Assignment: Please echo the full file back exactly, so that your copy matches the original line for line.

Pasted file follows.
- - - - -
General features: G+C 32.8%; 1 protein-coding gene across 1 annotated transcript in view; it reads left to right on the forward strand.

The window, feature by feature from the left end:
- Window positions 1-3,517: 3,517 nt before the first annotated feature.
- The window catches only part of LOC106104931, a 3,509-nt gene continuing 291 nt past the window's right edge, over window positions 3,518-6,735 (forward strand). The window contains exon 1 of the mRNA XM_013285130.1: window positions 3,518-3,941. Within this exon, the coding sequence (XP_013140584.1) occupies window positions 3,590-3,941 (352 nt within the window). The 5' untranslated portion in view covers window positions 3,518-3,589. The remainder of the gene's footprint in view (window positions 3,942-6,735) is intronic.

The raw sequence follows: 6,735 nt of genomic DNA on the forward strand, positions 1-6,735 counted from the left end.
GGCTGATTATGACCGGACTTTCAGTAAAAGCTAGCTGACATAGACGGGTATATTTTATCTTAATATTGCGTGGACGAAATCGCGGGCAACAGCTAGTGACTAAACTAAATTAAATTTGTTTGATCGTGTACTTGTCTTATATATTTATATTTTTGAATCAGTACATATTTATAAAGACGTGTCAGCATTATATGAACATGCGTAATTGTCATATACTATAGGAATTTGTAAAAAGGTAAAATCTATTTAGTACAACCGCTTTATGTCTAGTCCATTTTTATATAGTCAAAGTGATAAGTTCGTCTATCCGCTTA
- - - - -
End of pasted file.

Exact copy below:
General features: G+C 32.8%; 1 protein-coding gene across 1 annotated transcript in view; it reads left to right on the forward strand.

The window, feature by feature from the left end:
- Window positions 1-3,517: 3,517 nt before the first annotated feature.
- The window catches only part of LOC106104931, a 3,509-nt gene continuing 291 nt past the window's right edge, over window positions 3,518-6,735 (forward strand). The window contains exon 1 of the mRNA XM_013285130.1: window positions 3,518-3,941. Within this exon, the coding sequence (XP_013140584.1) occupies window positions 3,590-3,941 (352 nt within the window). The 5' untranslated portion in view covers window positions 3,518-3,589. The remainder of the gene's footprint in view (window positions 3,942-6,735) is intronic.

The raw sequence follows: 6,735 nt of genomic DNA on the forward strand, positions 1-6,735 counted from the left end.
GGCTGATTATGACCGGACTTTCAGTAAAAGCTAGCTGACATAGACGGGTATATTTTATCTTAATATTGCGTGGACGAAATCGCGGGCAACAGCTAGTGACTAAACTAAATTAAATTTGTTTGATCGTGTACTTGTCTTATATATTTATATTTTTGAATCAGTACATATTTATAAAGACGTGTCAGCATTATATGAACATGCGTAATTGTCATATACTATAGGAATTTGTAAAAAGGTAAAATCTATTTAGTACAACCGCTTTATGTCTAGTCCATTTTTATATAGTCAAAGTGATAAGTTCGTCTATCCGCTTA